Man Thought of His Kayak
Irene Avaalaaqjaq 1976 *

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David W. Zimmerly

* This belongs to the collection of David & Helga Zimmerly.

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Norton Sound Kayak
Lowie Museum, University of California, Berkeley, LM 2/1674   (see Lines drawing in PDF)
Norton Sound Kayak  Photograph taken by Ray B. Dame, July 1938 in Unalakleet on Norton Sound, courtesy of the Anchorage Museum of History and Art.
  • Length - 17' 1.8"
  • Beam -  28.3"
  • Depth to Sheer - 15.7"
  • Weight - 89.1 lbs.
  • Loaded kayak stable to 45 degrees

Like all south Alaskan types, the Norton Sound kayak is lashed from rib to rib rather than stringer to stringer. It is similar in construction and cross section to the Hooper Bay and Nunivak kayaks, but can be distinguished by the straight line of its ridged deck. It's characteristic hand grips are formed by extensions of the fore and aft deck stringers. A passenger can be carried back-to-back with the paddler in this high-volume craft. Traditionally a stable hunting craft, it was also used for freight, often with two kayaks lashed together with a platform tied to paddles lashed fore and aft. This kayak was usually paddled with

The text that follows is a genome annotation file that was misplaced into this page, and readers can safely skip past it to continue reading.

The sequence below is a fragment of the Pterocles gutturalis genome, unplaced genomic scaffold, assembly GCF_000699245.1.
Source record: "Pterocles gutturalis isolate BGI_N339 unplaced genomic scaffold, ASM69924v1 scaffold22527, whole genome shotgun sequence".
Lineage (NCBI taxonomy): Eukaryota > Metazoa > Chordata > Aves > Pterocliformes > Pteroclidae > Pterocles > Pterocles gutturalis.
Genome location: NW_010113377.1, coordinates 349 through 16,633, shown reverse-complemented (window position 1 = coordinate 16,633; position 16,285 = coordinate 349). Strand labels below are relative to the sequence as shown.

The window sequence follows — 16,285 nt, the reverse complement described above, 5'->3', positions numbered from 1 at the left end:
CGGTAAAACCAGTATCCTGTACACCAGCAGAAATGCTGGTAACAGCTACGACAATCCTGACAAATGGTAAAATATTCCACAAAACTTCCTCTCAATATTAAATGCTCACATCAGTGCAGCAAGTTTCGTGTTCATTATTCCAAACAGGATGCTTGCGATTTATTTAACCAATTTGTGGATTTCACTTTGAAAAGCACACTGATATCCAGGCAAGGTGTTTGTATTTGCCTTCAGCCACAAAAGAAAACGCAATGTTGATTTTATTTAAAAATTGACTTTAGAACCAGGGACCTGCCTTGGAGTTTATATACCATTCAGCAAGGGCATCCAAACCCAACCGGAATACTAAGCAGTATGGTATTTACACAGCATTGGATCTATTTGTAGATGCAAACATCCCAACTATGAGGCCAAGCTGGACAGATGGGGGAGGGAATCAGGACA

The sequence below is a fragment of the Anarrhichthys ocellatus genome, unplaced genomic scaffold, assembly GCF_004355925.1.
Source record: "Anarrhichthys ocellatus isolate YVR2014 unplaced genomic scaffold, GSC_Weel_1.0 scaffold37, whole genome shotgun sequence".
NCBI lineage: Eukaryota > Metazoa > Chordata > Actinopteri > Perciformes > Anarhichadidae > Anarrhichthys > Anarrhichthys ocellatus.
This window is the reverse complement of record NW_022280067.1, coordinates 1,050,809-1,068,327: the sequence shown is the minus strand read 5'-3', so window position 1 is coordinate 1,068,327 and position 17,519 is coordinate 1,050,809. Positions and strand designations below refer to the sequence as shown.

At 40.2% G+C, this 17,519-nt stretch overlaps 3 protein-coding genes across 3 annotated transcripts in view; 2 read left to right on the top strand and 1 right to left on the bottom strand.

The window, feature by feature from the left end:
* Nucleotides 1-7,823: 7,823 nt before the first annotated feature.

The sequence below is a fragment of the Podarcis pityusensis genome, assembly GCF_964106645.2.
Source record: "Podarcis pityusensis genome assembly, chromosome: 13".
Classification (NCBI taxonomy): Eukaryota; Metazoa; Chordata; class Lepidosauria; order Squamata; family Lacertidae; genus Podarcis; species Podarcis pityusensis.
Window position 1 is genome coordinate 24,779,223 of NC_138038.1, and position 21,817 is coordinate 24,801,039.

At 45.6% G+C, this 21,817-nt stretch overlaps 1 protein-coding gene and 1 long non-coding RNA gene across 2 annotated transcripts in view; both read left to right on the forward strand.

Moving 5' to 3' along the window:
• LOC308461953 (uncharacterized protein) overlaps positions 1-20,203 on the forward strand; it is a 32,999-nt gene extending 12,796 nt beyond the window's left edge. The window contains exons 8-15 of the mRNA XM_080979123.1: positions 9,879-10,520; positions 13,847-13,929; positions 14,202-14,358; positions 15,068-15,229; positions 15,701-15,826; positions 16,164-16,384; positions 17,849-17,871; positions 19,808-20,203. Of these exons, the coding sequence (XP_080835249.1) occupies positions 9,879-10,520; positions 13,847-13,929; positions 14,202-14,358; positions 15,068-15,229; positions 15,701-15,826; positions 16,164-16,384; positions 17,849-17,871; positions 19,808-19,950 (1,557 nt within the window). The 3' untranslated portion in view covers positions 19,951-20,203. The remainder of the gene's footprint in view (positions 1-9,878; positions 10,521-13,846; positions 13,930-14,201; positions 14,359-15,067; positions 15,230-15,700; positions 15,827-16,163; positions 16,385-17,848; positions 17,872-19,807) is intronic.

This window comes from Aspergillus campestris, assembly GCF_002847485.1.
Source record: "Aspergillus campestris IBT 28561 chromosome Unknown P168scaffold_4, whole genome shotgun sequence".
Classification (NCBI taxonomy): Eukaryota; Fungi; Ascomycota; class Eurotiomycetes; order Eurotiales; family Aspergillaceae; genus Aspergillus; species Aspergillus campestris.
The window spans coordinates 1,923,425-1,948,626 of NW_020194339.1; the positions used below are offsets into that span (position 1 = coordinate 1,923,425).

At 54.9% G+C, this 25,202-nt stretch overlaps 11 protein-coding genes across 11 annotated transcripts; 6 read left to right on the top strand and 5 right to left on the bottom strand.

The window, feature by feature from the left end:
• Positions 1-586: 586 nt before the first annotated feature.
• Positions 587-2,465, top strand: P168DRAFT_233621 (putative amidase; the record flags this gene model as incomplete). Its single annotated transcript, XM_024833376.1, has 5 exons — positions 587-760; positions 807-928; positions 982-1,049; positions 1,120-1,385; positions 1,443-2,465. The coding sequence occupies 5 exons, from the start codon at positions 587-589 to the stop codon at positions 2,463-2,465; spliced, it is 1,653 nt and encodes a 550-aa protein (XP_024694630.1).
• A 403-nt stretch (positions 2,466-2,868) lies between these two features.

a single-bladed paddle.

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